While I can remember occasionally watching reruns of The Jetsons when I was a child, I don’t remember being a huge fan of the series. I haven’t seen any episodes of the show in many years, but it is a show that I would like to watch at some point. I have always found shows and movies about the future from the past to be really interesting since it is fun to see what previous generations thought the future was going to look like. Due to Milton Bradley being obsessed with making children’s games based on cartoons in the 1970s to the early 1990s, it doesn’t surprise me that there was a Jetsons Board Game made. As a matter of fact the Jetsons have had four board games made with three of the games being made during the shows initial run in the 1960s and one board game based on the run in the 1980s. The game I am looking at today is the 1985 board game. While the game may be charming for fans of the show, The Jetsons Game doesn’t have much going for it outside of nostalgia.
How to Play The Jetsons Game
Each player chooses a playing piece and puts it on any gamespace. All of cards are shuffled and are placed out onto the four circles on the board in equal quantities. All of the payers roll the die with the player rolling the highest number getting to go first.
Playing the Game
On a player’s turn they roll the die and move their playing piece the corresponding number of spaces. Players need to move their pawn in the direction of the arrows printed on the board. If a player reaches an intersection where arrows point in two different directions, the player can choose which path they would like to follow. If a pawn lands on a space occupied by another player, they move their pawn to the next space.
If a pawn lands on a blue space, the player’s turn ends immediately. If a pawn lands on a space that features Orbitty the player will draw the top card from the pile associated with the section of the gameboard they are currently in. If there are no cards left in that pile, you don’t draw any cards on your turn. When you draw a card you could draw a couple different types of cards.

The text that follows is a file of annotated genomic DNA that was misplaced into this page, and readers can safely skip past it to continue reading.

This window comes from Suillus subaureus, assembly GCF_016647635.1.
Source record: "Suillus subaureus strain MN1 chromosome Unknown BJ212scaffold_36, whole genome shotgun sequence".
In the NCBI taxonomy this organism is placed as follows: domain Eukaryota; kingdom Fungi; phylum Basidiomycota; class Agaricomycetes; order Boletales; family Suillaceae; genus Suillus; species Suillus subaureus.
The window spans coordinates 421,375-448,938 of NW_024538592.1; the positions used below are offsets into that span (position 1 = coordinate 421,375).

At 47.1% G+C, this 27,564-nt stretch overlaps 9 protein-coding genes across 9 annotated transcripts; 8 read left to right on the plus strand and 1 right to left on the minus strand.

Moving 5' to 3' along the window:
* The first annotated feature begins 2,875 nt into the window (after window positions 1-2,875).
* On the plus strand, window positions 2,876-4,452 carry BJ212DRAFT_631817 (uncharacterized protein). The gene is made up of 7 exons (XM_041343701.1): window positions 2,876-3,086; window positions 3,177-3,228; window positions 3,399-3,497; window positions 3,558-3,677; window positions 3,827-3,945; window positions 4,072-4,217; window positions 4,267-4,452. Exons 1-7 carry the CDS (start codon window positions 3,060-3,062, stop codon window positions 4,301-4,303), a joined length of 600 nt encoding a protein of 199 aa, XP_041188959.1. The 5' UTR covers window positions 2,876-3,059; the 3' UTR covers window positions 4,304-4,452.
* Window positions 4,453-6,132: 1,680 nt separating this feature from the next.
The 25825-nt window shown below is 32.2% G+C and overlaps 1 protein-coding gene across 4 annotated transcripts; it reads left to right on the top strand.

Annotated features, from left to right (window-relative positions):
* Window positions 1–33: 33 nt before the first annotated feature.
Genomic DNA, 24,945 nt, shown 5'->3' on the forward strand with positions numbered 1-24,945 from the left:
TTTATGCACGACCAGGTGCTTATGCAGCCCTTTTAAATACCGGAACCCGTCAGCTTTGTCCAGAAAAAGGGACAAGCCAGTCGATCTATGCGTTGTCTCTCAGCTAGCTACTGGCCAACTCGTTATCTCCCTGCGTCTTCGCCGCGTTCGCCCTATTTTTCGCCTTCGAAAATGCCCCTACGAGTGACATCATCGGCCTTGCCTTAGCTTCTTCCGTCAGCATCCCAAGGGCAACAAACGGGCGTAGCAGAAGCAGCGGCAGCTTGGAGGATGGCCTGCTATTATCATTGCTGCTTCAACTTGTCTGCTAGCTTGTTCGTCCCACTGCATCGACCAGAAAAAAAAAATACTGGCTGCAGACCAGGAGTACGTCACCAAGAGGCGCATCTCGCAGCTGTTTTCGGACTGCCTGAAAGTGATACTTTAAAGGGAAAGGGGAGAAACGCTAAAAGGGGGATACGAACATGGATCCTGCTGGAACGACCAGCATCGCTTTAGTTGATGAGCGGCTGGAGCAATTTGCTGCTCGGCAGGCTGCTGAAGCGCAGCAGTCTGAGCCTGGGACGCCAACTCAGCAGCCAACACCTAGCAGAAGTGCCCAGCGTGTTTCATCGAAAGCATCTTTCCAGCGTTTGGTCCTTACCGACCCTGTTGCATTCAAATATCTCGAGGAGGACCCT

- Part of Your Character: If you draw part of the character that you are controlling, you take the card and put it in front of you.
- Elroy Card: If you draw an Elroy card and don’t already have one in front of you, you place it in front of you. If you already have an Elroy card you put the card face down at the bottom of one of the piles on the gameboard.
- Part of Another Person’s Character: If you draw a part of one of the other player’s characters, you show the card to the rest of the players and put it on the bottom of one of the piles. If the character belongs to none of the other players, it is removed from the game.
- Rosey The Maid Card: Take all of the cards from the board (along with the Rosey card you just drew) and shuffle them. Redistribute the cards proportionally between all of the circles on the gameboard.
- Orbitty Card: Move your pawn to any Orbitty space on the gameboard and draw the top card from that pile. Place the Orbitty card at the bottom of any pile.
Winning the Game
When one player has gathered all three cards for their character along with an Elroy card, they win the game.
My Thoughts on The Jetsons Game